Business struggling with uncompetitive DSL prices

ADSL services in the UK are more expensive than in most competitor countries, according to the telecoms regulator Oftel.

ADSL services in the UK are more expensive than in most competitor countries, according to the telecoms regulator Oftel.

Oftel carried out a benchmarking survey of prices for dial-up, DSL and cable modem Internet services in the US, France, Germany, Sweden and the UK.

It found that the UK compared favourably for residential dial-up Internet services, consumers benefiting from good deals for both peak and off-peak use, including a wide range of unmetered dial-up packages. But it found that DSL services in the UK are more expensive than elsewhere.

Nevertheless, Oftel reported, demand is growing. In the last 12 months the number of cable modem users has risen by more than 500%, and the number of DSL users by more than 400%.

Recent falls in the cost of cable modems mean that the UK emerges as one of the cheapest countries surveyed for residential broadband packages, with only Sweden being cheaper.

But cable modem services are available to less than 40% of the population, compared to the 60% who have access to DSL services.

"For business customers, unmetered narrowband packages for UK businesses compare well with other countries surveyed," reported Oftel.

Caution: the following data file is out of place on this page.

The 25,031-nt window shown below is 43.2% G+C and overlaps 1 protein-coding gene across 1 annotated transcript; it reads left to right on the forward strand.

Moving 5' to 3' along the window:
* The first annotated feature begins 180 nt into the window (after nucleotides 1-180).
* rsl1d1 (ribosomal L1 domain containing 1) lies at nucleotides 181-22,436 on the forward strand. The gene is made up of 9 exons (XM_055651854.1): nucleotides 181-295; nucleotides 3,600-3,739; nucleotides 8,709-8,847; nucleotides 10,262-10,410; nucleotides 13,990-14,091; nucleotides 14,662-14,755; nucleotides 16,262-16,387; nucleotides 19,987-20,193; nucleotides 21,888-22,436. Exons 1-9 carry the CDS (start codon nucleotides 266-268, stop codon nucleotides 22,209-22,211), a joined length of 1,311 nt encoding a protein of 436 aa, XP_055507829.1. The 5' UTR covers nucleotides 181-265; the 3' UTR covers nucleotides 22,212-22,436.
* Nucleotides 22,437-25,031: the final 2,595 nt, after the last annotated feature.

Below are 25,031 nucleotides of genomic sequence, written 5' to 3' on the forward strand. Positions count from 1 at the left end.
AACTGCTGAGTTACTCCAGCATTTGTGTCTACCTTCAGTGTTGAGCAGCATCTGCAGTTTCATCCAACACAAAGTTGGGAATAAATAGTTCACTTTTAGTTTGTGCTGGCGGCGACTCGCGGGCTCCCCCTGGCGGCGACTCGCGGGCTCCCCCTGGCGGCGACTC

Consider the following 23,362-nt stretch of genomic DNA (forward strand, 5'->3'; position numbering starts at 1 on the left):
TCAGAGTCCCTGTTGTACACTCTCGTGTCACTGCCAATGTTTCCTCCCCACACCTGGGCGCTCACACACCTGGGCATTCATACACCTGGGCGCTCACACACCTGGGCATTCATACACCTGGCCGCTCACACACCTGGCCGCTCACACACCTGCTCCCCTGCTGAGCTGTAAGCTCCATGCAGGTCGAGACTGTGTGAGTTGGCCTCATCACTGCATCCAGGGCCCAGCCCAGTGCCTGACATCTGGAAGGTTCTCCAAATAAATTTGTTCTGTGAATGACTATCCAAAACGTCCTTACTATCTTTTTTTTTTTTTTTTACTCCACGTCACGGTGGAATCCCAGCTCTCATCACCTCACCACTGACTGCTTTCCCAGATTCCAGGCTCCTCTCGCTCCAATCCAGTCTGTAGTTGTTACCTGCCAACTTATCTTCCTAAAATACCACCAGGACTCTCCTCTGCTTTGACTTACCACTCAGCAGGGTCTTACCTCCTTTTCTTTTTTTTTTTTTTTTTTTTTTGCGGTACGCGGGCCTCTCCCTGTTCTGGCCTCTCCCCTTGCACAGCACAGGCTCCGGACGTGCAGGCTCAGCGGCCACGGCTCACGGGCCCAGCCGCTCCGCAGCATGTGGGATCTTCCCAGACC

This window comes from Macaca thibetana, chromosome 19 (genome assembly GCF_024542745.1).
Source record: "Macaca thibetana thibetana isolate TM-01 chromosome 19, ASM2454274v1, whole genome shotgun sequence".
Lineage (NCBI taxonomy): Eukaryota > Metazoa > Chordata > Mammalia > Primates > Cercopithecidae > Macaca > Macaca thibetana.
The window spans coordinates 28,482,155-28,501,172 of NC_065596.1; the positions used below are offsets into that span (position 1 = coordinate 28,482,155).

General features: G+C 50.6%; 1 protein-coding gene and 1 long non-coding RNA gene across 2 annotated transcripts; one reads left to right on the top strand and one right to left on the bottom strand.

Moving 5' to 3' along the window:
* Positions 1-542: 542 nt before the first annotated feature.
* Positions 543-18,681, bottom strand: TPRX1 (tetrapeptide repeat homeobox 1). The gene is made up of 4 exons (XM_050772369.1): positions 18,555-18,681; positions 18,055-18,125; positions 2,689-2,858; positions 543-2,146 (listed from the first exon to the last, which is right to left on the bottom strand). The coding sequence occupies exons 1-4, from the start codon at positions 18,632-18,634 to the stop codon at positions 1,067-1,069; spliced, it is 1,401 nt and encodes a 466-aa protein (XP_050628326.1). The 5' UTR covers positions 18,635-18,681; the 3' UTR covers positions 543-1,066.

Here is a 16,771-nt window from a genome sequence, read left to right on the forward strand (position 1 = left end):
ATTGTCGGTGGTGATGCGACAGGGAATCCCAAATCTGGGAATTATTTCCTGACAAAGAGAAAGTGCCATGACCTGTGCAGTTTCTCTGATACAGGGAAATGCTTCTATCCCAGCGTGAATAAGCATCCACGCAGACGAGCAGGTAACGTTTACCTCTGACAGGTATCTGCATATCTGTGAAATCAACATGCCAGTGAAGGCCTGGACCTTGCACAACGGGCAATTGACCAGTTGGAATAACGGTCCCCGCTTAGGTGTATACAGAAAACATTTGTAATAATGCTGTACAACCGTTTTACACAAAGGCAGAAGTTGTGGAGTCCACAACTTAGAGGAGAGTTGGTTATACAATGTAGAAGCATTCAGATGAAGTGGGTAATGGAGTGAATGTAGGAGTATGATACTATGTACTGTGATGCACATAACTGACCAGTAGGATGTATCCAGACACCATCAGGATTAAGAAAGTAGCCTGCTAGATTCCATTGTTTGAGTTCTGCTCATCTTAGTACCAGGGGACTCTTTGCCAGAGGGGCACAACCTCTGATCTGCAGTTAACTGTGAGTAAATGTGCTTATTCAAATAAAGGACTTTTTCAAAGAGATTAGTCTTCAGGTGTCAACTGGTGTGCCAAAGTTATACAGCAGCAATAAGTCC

The survey noted: "Prices for DSL and cable modem services for business are broadly in line with prices elsewhere but metered dial-up prices are higher".

David Edmonds, director general of telecommunications at Oftel, said: "We are now seeing active competition between cable modems and DSL which should help drive down DSL prices."

The benchmarking report found that the average cost of DSL in the UK was £49 a month, compared to £35 in France, £30 in Germany, £28 in the US and £23 in Sweden.

With cable modem prices included in the figures, the average cost of broadband in the UK is £26 per month. Sweden is cheapest at £19 a month, but the UK comes in cheaper than the US at £28, Germany at £29 and France at £34.

Last week IT industry leaders expressed disappointment that the chancellor, Gordon Brown, had refused to accept calls for tax incentives to boost the UK's broadband infrastructure.

The Government accepted 14 out of the 15 measures proposed by the Broadband Stakeholders Group (BSG) when it published its UK Online strategy document, but spurned calls for tax incentives.

David Harrington, director general of the Communications Management Association, said: "It is a great opportunity missed. There should be tax credits for suppliers and tax relief for users to make the outlay on broadband tax-deductible.

If the Treasury is worried about a return on its 'investment' it needs to look to the South Korean example, where comprehensive government encouragement saw a return in 16 months."

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